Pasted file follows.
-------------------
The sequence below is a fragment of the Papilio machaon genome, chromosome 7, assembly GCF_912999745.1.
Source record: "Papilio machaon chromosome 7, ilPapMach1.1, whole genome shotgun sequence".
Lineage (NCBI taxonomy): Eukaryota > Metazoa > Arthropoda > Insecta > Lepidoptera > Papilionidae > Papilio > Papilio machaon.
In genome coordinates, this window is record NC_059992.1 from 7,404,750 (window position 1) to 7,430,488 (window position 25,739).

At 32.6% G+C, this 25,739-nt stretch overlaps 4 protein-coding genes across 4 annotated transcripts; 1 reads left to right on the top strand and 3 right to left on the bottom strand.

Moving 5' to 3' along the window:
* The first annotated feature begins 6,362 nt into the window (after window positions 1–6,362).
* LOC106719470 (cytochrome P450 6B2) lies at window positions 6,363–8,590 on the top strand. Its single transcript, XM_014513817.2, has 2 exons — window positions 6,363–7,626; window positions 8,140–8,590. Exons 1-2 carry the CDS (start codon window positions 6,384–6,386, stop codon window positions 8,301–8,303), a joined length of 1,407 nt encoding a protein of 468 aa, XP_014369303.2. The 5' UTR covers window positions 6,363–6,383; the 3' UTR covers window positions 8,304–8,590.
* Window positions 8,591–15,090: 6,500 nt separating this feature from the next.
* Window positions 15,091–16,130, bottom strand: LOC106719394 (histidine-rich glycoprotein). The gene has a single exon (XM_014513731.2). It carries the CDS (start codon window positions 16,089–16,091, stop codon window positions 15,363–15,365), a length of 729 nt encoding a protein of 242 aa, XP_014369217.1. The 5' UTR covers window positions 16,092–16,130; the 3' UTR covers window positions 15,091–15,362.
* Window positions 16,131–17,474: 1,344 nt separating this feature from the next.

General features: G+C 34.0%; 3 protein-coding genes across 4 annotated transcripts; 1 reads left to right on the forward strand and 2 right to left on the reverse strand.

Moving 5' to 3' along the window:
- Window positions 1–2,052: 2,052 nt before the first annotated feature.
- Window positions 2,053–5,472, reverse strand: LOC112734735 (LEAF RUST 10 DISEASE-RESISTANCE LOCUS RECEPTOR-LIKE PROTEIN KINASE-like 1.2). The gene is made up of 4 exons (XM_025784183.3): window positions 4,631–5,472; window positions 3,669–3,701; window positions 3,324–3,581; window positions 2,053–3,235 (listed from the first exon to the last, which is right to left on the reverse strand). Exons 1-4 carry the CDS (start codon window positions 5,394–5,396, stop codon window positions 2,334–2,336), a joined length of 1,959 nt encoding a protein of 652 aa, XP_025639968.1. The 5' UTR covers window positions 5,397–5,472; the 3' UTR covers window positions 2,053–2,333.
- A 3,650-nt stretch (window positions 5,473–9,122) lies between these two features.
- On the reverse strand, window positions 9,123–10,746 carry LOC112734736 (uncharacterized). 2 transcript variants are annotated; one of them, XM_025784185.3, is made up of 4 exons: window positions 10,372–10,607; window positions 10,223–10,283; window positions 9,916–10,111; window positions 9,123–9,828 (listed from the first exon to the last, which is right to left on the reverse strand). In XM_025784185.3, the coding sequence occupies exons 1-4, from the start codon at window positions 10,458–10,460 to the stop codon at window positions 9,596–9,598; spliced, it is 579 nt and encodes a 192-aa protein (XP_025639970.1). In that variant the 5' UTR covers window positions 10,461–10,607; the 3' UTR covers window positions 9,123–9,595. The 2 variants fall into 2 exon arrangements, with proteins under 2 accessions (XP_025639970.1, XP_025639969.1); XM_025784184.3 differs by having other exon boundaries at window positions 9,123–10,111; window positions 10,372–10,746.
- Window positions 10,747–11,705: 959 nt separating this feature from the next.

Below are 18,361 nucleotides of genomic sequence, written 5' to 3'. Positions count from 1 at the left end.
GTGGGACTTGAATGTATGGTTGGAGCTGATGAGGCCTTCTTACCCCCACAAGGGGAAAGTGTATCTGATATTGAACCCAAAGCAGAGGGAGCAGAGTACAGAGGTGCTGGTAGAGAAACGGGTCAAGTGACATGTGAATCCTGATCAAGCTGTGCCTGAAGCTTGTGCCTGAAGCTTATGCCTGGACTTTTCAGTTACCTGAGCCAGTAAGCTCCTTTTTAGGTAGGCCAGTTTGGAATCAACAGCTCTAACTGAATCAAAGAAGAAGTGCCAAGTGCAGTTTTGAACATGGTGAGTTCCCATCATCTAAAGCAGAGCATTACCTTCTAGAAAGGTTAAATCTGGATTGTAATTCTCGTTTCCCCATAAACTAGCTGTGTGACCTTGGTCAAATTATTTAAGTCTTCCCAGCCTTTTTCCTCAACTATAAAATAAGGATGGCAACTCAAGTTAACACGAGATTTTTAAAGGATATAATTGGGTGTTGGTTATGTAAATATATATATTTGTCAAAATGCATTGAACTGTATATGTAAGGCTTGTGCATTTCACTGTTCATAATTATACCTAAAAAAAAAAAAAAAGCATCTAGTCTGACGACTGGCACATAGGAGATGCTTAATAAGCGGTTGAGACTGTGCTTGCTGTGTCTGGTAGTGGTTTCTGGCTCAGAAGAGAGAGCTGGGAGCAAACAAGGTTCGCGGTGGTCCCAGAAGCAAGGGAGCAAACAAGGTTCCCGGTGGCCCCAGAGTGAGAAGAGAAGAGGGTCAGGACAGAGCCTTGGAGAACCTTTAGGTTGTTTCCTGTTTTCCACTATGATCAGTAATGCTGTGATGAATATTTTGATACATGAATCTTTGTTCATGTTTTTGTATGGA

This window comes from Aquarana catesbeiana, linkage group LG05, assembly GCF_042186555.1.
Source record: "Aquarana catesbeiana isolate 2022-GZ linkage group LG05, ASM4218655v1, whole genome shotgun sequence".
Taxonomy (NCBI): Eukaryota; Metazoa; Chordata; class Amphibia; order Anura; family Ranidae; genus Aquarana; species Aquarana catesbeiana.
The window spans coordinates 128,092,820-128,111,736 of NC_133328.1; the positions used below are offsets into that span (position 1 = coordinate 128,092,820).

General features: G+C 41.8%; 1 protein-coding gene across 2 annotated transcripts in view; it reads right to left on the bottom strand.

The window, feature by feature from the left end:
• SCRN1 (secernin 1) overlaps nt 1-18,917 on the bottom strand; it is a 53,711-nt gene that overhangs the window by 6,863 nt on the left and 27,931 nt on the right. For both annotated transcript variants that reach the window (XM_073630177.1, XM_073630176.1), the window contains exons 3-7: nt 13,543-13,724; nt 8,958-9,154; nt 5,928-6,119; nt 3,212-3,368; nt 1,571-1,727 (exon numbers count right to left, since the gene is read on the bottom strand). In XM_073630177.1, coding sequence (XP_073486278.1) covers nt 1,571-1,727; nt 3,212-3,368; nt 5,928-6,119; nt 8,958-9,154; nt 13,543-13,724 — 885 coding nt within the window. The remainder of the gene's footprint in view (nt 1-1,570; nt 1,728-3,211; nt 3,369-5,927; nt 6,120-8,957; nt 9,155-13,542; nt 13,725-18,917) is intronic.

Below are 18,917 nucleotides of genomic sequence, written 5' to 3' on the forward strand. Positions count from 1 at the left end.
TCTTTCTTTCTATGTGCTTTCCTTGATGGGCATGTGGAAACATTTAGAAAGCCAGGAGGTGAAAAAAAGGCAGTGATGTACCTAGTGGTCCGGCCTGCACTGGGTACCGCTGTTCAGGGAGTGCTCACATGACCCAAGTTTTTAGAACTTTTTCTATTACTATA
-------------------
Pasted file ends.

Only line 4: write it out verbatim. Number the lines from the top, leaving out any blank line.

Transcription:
In genome coordinates, this window is record NC_059992.1 from 7,404,750 (window position 1) to 7,430,488 (window position 25,739).